Reconstruction and extension of František Rajnoch’s house and extension of factory buildings of F. Dezort company, a factory for car bodies and armatures
1929 / 1947

Zborovská 90/2 (Plzeň) Plzeň Doudlevce
GPS: 49.7294345, 13.3818358

The set of three residential and industrial sites located at the point where Doudlevecká Avenue passes into Zborovská Street has a colourful construction history. The originally single-storey apartment house with partial cellars and the adjacent two-storey building date back to the last decade of the 19th century. In the first half of the 1920s, the buildings belonged to Barbora Hrabětová, who had an outbuilding in the yard converted into a makeshift carpentry workshop in 1923.

In 1929, the new owner, František Rajnoch, director of the Pilsen branch of the Bata company, commissioned a project to convert the ground floor of the residential building into a company store and an inn; the project also involved a first-floor extension with three apartments. Considering Rajnoch’s position at the time, it was surely no coincidence that the plans were drawn up in Zlín (likely in the project department of the Bata company). That same year, the project was adapted by Pilsen builder Jan Velíšek, who also subsequently constructed the building. However, instead of just one storey, he added two to the original site. In addition to the three apartments with a total of nine residential rooms on the first floor, another five bachelor flats were built on the floor above. The built-up area of ​​the house increased as well – part of the courtyard wing on the ground floor was extended by more than three meters and a narrow transverse wing with staircase was extended to include sanitary facilities with urinals. The originally planned shop was replaced by a bar separated from the guest rooms and the kitchen by the courtyard entry. Given the increased housing capacity of the building, Rajnoch was able to set up lodgings for 30 employees of the Bata subsidiary.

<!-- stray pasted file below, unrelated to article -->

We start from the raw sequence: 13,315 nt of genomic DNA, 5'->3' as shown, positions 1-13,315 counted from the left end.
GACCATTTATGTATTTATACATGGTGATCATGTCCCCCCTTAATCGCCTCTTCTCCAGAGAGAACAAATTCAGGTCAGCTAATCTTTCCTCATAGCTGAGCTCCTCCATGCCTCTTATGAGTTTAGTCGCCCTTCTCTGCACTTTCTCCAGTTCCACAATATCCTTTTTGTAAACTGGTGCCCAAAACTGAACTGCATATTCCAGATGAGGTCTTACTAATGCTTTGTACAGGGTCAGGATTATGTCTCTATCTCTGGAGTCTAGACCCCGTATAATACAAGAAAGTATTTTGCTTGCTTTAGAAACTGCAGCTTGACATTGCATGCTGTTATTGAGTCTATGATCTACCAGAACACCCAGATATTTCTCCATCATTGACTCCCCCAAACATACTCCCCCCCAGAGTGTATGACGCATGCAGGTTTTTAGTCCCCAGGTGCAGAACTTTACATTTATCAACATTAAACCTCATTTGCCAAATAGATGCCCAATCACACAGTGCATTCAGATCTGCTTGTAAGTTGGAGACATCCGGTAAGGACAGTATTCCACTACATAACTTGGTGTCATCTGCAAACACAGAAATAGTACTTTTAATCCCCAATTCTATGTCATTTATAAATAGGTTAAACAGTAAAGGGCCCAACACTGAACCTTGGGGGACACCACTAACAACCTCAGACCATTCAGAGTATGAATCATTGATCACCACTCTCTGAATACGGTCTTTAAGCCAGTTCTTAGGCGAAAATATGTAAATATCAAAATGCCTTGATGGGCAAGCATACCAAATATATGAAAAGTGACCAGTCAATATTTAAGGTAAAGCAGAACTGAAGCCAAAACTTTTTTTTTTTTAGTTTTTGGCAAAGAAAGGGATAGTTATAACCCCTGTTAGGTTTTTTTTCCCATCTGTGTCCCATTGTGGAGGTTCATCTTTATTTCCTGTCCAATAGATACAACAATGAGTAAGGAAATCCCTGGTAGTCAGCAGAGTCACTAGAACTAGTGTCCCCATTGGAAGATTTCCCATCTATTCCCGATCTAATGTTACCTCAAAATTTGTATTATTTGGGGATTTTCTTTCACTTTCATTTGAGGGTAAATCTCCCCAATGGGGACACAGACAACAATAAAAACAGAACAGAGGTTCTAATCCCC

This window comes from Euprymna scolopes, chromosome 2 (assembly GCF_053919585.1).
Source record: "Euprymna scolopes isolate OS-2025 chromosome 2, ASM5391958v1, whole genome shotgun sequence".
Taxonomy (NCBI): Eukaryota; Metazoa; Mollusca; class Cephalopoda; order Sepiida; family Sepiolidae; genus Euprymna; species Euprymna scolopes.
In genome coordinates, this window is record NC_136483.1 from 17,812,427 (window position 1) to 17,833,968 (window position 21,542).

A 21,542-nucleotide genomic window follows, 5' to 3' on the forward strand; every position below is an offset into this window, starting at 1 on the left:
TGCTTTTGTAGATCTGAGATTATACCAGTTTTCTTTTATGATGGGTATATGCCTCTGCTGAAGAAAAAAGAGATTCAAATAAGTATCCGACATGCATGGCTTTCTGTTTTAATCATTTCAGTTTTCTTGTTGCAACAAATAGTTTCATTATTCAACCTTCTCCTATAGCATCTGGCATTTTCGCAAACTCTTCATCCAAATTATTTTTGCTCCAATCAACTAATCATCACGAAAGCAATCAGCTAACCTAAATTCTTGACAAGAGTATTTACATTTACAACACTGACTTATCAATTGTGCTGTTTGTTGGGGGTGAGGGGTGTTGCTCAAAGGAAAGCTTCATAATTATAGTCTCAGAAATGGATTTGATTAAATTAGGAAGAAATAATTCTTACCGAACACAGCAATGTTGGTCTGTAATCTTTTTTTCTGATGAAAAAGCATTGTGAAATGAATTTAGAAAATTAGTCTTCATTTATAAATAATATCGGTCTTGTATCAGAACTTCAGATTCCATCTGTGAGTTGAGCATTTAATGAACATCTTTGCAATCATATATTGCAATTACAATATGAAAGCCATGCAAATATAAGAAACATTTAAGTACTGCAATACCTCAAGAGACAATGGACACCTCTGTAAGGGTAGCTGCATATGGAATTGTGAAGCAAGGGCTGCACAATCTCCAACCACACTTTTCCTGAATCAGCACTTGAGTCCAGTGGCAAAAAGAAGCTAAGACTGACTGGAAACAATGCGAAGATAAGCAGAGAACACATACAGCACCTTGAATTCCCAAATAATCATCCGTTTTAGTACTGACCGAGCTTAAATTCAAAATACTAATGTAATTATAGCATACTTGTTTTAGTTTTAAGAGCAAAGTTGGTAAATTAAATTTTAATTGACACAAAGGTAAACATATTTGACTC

The two main construction stages are clearly visible on the street façade. The unrealised "Zlín" version corresponded to the modern ethos of the Bata company – apart from simple window ledges, the façade of the extension was completely smooth, the area of five windows was articulated by subtle frames, and the form of the shop windows and entrance was purely contemporary. Velíšek’s adaptation slightly weighted down the exterior of the building with traditionalist elements: accentuated cornices between floors and ledges beneath the windows, sculptured plaster areas in the side parts of the front façade, and the two-colour scheme of the façade. The form of the ground floor remained the same in both proposals – a façade with a low stone base is segmented by five narrow windows with a round arch (with one large three-part window instead of a shop window) and a similarly shaped portal serving as the entrance to the building and the courtyard. The same morphology is characteristic of the neighbouring building. On the façade, interrupted up by an entrance for cars, a simple lesene grid is applied. The portal of the courtyard entrance with a straight lintel is flanked by two side windows with semi-circular tops. The attic space on the first floor is illuminated by six small windows, arranged in pairs. The central part of the façade was originally topped with a curved style gable with an identically shaped window and a hipped roof rising behind.

In the late 1930s, both buildings and the large yard belonged to the F. Dezort company, a factory for automobile bodywork and armatures. The company, which originally produced bicycles, extended its production in the 1920s to manufacture cars and buggies. At the end of this decade, František Dezort was running the only licensed driving school in Pilsen. With the development of bus transportation and motoring in general, his company shifted its focus to the production of bodywork, armatures, and custom-made products for the Škoda and Praga auto manufacturers. The company was able to manufacture the chassis for any car body – open and closed designs, box vans, pick-ups with tarps, etc. They also prepared a special body for the car in which the Pilsen Puppet Theatre of Antonín Kašpar toured the USA.